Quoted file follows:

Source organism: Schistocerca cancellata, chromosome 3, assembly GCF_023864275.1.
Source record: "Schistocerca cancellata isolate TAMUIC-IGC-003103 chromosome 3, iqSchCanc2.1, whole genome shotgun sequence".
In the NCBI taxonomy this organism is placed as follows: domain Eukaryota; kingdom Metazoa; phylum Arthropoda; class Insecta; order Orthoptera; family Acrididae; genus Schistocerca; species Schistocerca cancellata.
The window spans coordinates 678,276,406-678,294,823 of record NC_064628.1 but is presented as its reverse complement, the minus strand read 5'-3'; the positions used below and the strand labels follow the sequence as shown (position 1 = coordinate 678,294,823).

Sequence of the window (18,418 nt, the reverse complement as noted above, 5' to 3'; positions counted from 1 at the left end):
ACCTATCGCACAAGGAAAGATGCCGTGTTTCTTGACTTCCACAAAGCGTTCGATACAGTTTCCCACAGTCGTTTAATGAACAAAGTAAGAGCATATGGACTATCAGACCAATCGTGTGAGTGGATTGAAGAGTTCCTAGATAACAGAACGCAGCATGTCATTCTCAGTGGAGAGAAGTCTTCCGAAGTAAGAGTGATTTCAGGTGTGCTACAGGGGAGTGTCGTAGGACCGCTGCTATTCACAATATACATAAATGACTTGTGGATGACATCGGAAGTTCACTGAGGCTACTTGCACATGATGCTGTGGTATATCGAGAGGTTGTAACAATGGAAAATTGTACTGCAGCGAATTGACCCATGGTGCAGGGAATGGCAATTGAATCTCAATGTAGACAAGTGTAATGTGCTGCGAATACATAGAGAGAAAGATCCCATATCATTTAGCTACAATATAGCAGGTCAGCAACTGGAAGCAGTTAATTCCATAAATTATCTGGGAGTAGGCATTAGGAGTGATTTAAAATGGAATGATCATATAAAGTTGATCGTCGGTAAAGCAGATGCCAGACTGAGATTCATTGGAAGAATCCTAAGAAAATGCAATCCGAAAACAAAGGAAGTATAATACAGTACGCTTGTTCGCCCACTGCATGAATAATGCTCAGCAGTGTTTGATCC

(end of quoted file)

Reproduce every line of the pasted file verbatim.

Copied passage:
Source organism: Schistocerca cancellata, chromosome 3, assembly GCF_023864275.1.
Source record: "Schistocerca cancellata isolate TAMUIC-IGC-003103 chromosome 3, iqSchCanc2.1, whole genome shotgun sequence".
In the NCBI taxonomy this organism is placed as follows: domain Eukaryota; kingdom Metazoa; phylum Arthropoda; class Insecta; order Orthoptera; family Acrididae; genus Schistocerca; species Schistocerca cancellata.
The window spans coordinates 678,276,406-678,294,823 of record NC_064628.1 but is presented as its reverse complement, the minus strand read 5'-3'; the positions used below and the strand labels follow the sequence as shown (position 1 = coordinate 678,294,823).

Sequence of the window (18,418 nt, the reverse complement as noted above, 5' to 3'; positions counted from 1 at the left end):
ACCTATCGCACAAGGAAAGATGCCGTGTTTCTTGACTTCCACAAAGCGTTCGATACAGTTTCCCACAGTCGTTTAATGAACAAAGTAAGAGCATATGGACTATCAGACCAATCGTGTGAGTGGATTGAAGAGTTCCTAGATAACAGAACGCAGCATGTCATTCTCAGTGGAGAGAAGTCTTCCGAAGTAAGAGTGATTTCAGGTGTGCTACAGGGGAGTGTCGTAGGACCGCTGCTATTCACAATATACATAAATGACTTGTGGATGACATCGGAAGTTCACTGAGGCTACTTGCACATGATGCTGTGGTATATCGAGAGGTTGTAACAATGGAAAATTGTACTGCAGCGAATTGACCCATGGTGCAGGGAATGGCAATTGAATCTCAATGTAGACAAGTGTAATGTGCTGCGAATACATAGAGAGAAAGATCCCATATCATTTAGCTACAATATAGCAGGTCAGCAACTGGAAGCAGTTAATTCCATAAATTATCTGGGAGTAGGCATTAGGAGTGATTTAAAATGGAATGATCATATAAAGTTGATCGTCGGTAAAGCAGATGCCAGACTGAGATTCATTGGAAGAATCCTAAGAAAATGCAATCCGAAAACAAAGGAAGTATAATACAGTACGCTTGTTCGCCCACTGCATGAATAATGCTCAGCAGTGTTTGATCC